…click on the above link to read the rest of the article…

Greenland’s largest glaciers nearing rates of melt expected in ‘worst-case scenario’

Greenland’s largest glaciers nearing rates of melt expected in ‘worst-case scenario’

Greenland’s three biggest glaciers added the equivalent of around 8mm to global sea levels from 1880 to 2012, study says

Photo of Jakobshavn Isbræ, one of Greenland’s largest glaciers
Photo of Jakobshavn Isbræ, one of Greenland’s largest glaciers
Greenland’s largest glaciers are currently melting at levels close to what scientists had previously expected under a future “worst-case scenario”, a study has found.

Using a combination of aerial photographs and field data, the study found that current rates of mass loss from Greenland’s three largest glaciers are higher than once thought.

The melting of these three glaciers added the equivalent of around 8mm to global sea levels from 1880 to 2012, according to the research.

Previous research had estimated that the same three glaciers would contribute 9-15mm to global sea levels by 2100 under a “worst-case scenario”.

The Greenland ice sheet is a mass of frozen freshwater sitting on the island of Greenland that is around 1.7m square kilometres in size. This is about three times the size of Texas.

As a result of climbing air and ocean temperatures, the ice sheet is losing mass each year. The loss of mass from Greenland’s glaciers is, in turn, causing sea levels to rise.

The research, published in Nature Communications, focuses on the “big three” glaciers in Greenland: Jakobshavn Isbræ, Kangerlussuaq Glacier and Helheim Glacier. These glaciers together hold enough ice to raise sea levels by around 1.3 metres, if they melted completely.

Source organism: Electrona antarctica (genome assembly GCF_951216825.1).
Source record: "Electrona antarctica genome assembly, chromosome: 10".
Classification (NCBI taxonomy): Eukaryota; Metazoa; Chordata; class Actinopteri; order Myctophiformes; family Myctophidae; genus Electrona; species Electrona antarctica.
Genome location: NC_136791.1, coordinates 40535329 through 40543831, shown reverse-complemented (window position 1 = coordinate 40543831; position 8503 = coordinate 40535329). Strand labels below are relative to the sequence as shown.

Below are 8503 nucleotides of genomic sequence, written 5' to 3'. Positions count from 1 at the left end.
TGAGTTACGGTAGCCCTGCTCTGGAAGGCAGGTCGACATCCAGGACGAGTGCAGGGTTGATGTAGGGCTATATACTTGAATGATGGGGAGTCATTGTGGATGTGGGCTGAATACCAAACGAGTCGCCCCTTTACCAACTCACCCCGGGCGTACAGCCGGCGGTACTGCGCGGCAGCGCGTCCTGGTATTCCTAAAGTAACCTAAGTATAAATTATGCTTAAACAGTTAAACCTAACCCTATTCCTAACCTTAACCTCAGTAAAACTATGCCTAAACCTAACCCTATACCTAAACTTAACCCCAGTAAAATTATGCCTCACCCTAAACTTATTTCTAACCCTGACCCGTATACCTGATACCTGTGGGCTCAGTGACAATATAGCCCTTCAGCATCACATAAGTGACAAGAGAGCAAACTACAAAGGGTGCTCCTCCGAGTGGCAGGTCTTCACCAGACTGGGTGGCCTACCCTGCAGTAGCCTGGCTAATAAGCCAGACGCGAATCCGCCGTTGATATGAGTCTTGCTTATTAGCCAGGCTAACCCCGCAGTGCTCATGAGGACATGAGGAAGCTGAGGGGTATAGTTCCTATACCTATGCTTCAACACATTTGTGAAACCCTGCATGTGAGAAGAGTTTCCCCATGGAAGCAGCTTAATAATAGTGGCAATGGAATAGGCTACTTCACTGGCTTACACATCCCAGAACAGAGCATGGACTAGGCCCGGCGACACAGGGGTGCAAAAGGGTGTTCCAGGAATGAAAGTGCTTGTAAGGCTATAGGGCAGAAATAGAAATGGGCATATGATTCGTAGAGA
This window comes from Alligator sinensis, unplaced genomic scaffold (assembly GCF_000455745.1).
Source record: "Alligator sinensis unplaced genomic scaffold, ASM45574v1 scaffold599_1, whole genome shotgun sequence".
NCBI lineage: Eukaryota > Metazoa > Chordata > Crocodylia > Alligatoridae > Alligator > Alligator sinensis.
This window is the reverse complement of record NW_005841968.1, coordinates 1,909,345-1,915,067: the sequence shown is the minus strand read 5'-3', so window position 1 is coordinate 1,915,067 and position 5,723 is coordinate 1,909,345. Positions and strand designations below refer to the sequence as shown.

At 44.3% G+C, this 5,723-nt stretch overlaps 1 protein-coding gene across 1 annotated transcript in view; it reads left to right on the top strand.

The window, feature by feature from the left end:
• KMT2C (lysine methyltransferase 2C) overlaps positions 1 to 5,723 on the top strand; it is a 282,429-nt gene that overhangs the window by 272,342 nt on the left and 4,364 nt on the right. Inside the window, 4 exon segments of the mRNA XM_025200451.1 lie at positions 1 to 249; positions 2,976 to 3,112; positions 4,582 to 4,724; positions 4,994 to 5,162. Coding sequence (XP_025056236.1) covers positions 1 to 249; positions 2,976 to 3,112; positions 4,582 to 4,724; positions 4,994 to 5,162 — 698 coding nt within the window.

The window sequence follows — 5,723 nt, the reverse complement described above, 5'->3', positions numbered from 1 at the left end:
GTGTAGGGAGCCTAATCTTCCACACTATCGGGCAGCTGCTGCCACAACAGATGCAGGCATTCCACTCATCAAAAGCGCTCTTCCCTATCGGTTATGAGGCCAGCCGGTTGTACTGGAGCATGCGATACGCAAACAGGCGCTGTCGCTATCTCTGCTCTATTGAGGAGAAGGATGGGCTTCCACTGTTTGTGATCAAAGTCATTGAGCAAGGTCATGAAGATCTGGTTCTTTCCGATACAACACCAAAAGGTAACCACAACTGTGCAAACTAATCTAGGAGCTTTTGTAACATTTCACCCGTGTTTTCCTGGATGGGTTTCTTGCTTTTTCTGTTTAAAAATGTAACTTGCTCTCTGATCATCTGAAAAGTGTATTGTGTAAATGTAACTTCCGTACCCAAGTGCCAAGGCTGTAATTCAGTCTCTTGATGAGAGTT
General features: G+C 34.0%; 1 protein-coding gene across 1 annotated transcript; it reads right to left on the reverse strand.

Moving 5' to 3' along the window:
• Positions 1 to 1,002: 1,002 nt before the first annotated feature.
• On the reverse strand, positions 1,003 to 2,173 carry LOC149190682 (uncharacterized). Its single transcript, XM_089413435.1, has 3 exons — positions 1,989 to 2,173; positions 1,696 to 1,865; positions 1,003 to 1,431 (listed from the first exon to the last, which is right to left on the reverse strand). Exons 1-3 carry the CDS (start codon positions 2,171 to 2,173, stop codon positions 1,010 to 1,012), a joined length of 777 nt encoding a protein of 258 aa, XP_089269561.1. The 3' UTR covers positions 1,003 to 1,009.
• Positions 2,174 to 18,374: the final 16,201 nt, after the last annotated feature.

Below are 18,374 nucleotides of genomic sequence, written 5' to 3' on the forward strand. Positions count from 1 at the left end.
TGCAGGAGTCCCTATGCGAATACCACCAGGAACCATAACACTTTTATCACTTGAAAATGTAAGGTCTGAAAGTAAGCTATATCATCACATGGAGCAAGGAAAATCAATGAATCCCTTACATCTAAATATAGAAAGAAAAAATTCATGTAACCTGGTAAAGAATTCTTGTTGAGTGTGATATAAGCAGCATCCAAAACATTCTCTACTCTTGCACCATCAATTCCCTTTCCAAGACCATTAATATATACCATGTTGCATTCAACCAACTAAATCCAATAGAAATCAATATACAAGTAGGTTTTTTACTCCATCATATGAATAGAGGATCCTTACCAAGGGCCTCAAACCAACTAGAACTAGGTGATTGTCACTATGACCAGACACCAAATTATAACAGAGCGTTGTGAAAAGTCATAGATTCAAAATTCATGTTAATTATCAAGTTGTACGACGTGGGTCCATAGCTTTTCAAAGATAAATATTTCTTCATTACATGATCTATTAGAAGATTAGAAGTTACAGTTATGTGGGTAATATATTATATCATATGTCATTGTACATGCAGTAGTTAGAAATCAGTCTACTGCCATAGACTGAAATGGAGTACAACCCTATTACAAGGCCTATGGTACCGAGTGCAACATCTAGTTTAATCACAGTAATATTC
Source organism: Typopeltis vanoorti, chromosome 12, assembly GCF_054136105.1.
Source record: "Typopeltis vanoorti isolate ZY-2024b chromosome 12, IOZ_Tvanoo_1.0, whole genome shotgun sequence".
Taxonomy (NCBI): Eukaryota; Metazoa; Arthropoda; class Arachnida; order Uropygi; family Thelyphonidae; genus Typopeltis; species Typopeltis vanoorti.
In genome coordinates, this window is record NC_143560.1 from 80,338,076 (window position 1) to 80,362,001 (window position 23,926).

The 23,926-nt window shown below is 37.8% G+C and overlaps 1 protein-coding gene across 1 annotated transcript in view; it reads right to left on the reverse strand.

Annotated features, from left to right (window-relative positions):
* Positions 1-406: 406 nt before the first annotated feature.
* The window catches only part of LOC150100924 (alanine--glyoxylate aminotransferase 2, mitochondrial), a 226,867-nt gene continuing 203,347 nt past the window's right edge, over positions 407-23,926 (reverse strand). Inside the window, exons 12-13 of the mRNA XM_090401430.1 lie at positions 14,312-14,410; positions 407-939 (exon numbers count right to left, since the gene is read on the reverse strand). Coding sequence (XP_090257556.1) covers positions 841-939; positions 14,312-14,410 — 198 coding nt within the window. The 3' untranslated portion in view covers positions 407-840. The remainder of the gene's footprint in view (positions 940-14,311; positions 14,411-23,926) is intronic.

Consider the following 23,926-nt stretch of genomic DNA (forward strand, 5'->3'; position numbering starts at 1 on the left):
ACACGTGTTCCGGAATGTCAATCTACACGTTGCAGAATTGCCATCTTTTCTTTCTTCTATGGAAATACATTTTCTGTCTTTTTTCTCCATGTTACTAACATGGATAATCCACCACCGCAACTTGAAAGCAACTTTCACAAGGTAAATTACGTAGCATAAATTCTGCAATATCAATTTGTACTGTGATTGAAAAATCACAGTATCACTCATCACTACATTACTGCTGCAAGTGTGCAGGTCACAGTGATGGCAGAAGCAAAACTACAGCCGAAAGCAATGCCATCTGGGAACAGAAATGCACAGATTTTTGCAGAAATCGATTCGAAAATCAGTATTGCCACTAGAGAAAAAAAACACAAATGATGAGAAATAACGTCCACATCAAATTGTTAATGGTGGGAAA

It found that the amount of sea level rise from the melting of these three glaciers is already nearing rates previously expected under a future “worst-case” scenario.

This suggests that, if the world were to see extremely high emissions in the coming decades, ice loss from Greenland’s glaciers would be considerably higher than previously projected, explains study author Prof Jonathan Bamber, a glaciologist at the University of Bristol.

…click on the above link to read the rest of the article…

Climate Change dominates news coverage at expense of other equally important existential issues

Climate Change dominates news coverage at expense of other equally important existential issues

Preface. I’ve noticed that in the half dozen science magazines and several newspapers I get practically the only environmental stories are about climate change. Yet there are 8 other ecological boundaries (Rockström 2009) we must not cross (shown in bold with an asterisk below) and dozens of other existential threats as well.

Global peak oil production may have already happened in October of 2018 (Will covid-19 delay peak oil? Table 1). It is likely the decline rate will be 6%, increasing exponentially by +0.015% a year (see post “Giant oil field decline rates and peak oil”). So, after 16 years remaining oil production will be just 10% of what it was at the peak.

If peak oil happened in 2018, then CO2 ppm levels may be under 400 by 2100 as existing and much lower emissions of CO2 are absorbed by oceans and land. The IPCC never even modeled peak oil in their dozens of scenarios because they assumed we’d be exponentially increasing our use of fossils until 2400. They never asked geologists what the oil, coal, and natural gas reserves were, assumed we’d use methane hydrates, and many other wrong assumptions.

Meanwhile, all the ignored ecological disasters will become far more obvious. They’re papered over with fossils today. Out of fresh water? Just drill another 1,000 feet down. Eutrophied water? Build a $500 million dollar water treatment plant. Fisheries collapsed? Go to the ends of the earth to capture the remaining schools of fish.